Applying this approach mainly to passports, we experienced some pitfalls:

  • Key points can be disordered.
  • Polygons can contain self-intersection.
  • Key points can collapse close to each other.
  • Polygons can turn inside out.

In the end, we decided to abandon this approach, because it failed to achieve high enough results.

Approach #4: Sampling argmax

Finally, we went back to a heatmap-based pipeline and started looking for a way to improve it. One problem that kept occurring was multi-peak heatmap distributions, for example, where both corners get into the same channel. This leads to significant errors. To improve this, we experimented with one more technique called sampling argmax, designed specifically to address this problem.

This approach is adapted from soft-argmax. It samples several points from the heatmap distribution and then applies loss to these samples. For example, assume that the network has predicted a multi-peak heatmap. When we try to get a sample from this distribution, the most likely outcome is that we will get a sample close to the biggest heatmap peak. But if we keep sampling, at some point we will get a sample from the other peak, too. Since there can only be one correct match, one of these two variants will get a high loss. In the end, it teaches the network that it is not only important to place the mean of the heatmap near the ground truth but to concentrate the probability mass distribution as much as possible.





Sampling differentiably from categorical distribution can be done with a method called the Gumbel-Softmax trick. This trick is not so simple—see the paper references section at the bottom of the article!

With sampling argmax, we got much more precise heatmaps and consistent masks. The network learned to stick to a single variant instead of combining multiple into one. It also reduced the amount of critical errors by 10 percent.



Our goal is always to provide the most accurate intelligent document processing technology for our customers. After experimenting with the various techniques, the wisdom behind Occam’s Razor rings true. To achieve high-quality results, one needs to try multiple possible solutions. And when in doubt about which to choose…stick to the simplest one.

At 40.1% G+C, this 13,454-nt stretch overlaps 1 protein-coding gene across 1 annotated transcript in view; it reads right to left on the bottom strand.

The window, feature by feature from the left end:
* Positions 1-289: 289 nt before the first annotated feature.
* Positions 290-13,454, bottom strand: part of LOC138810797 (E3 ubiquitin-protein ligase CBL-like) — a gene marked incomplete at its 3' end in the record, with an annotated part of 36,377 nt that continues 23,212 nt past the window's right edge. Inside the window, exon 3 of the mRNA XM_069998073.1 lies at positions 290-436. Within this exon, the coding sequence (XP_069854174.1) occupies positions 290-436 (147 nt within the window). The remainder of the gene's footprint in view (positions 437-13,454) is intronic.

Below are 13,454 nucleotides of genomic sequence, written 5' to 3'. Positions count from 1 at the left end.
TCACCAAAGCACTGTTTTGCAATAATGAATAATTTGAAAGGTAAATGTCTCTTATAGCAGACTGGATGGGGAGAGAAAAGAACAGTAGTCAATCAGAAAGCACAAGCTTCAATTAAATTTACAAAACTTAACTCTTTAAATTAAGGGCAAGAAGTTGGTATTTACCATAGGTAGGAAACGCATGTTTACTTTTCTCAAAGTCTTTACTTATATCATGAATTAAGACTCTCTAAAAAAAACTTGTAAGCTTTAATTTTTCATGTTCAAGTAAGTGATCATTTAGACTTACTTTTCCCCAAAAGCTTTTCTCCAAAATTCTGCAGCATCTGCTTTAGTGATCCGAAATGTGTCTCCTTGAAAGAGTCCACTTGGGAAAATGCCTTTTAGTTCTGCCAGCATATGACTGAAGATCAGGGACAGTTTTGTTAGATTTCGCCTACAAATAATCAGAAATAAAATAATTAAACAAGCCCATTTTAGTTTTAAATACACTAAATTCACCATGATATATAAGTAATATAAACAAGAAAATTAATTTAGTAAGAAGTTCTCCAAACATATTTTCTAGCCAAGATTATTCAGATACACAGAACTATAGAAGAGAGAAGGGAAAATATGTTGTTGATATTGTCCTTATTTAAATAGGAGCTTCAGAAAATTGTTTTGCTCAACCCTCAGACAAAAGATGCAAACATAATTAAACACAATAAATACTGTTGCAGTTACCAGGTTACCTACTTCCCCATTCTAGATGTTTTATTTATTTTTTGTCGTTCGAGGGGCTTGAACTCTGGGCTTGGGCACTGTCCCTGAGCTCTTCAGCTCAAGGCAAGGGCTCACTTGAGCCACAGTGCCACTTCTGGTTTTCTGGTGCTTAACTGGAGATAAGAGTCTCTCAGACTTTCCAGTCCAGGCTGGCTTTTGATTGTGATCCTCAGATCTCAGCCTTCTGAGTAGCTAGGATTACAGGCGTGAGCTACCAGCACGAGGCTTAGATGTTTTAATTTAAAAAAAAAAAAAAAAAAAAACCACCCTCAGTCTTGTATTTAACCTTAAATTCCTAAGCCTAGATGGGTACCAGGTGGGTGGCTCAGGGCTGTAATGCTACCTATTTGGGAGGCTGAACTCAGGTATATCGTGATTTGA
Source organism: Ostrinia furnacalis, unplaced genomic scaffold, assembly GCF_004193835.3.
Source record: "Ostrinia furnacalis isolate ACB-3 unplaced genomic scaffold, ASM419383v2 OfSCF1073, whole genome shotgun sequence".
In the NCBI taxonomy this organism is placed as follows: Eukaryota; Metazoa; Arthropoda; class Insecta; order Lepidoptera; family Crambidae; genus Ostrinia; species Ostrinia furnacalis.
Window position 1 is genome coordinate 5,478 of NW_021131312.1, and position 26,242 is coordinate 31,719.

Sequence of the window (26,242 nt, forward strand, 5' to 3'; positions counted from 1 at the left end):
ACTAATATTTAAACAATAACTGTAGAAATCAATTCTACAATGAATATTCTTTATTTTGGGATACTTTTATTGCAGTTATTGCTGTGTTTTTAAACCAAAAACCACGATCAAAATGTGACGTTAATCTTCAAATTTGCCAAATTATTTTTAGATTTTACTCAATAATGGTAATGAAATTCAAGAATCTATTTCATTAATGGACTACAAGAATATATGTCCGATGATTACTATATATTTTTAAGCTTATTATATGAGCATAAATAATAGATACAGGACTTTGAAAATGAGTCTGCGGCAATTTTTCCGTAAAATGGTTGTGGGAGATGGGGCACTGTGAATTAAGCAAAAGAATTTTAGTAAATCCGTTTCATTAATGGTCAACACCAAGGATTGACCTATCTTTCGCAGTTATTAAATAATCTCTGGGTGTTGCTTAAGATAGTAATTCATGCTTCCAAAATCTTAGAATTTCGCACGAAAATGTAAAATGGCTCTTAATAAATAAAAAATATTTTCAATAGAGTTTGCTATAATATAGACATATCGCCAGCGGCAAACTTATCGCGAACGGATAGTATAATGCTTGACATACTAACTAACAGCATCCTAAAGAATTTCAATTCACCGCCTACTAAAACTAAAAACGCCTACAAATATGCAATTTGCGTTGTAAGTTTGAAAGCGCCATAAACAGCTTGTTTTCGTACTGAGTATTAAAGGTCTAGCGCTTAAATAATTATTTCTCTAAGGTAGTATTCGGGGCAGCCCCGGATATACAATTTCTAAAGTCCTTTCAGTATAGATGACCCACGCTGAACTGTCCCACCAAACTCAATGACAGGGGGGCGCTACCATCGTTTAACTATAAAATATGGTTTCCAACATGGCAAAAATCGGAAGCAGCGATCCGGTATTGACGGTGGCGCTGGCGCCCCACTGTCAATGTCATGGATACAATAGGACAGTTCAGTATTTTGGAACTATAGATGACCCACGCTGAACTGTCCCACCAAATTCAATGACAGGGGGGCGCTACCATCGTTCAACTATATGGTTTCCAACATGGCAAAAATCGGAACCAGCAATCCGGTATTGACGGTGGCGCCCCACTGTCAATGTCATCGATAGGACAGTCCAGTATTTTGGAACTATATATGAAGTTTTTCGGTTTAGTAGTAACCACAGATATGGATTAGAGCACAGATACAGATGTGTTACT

*All ID documents shown in this article are not real and are intended only for demonstration purposes.


Supporting research:


  • Arlazarov, Vladimir Viktorovich, et al. "MIDV-500: a dataset for identity document analysis and recognition on mobile devices in video stream." Компьютерная оптика43.5 (2019): 818-824.
  • Yu, Changqian, et al. "Lite-hrnet: A lightweight high-resolution network." Proceedings of the IEEE/CVF conference on computer vision and pattern recognition. 2021.
  • Wang, Xinyao, Liefeng Bo, and Li Fuxin. "Adaptive wing loss for robust face alignment via heatmap regression." Proceedings of the IEEE/CVF international conference on computer vision. 2019.
  • Sun, Xiao, et al. "Integral human pose regression." Proceedings of the European conference on computer vision (ECCV). 2018.
  • Li, Tzu-Mao, et al. "Differentiable vector graphics rasterization for editing and learning." ACM Transactions on Graphics (TOG) 39.6 (2020): 1-15.
  • Zorzi, Stefano, et al. "Polyworld: Polygonal building extraction with graph neural networks in satellite images." Proceedings of the IEEE/CVF Conference on Computer Vision and Pattern Recognition. 2022.
  • Li, Jiefeng, et al. "Localization with sampling-argmax." Advances in Neural Information Processing Systems 34 (2021): 27236-27248.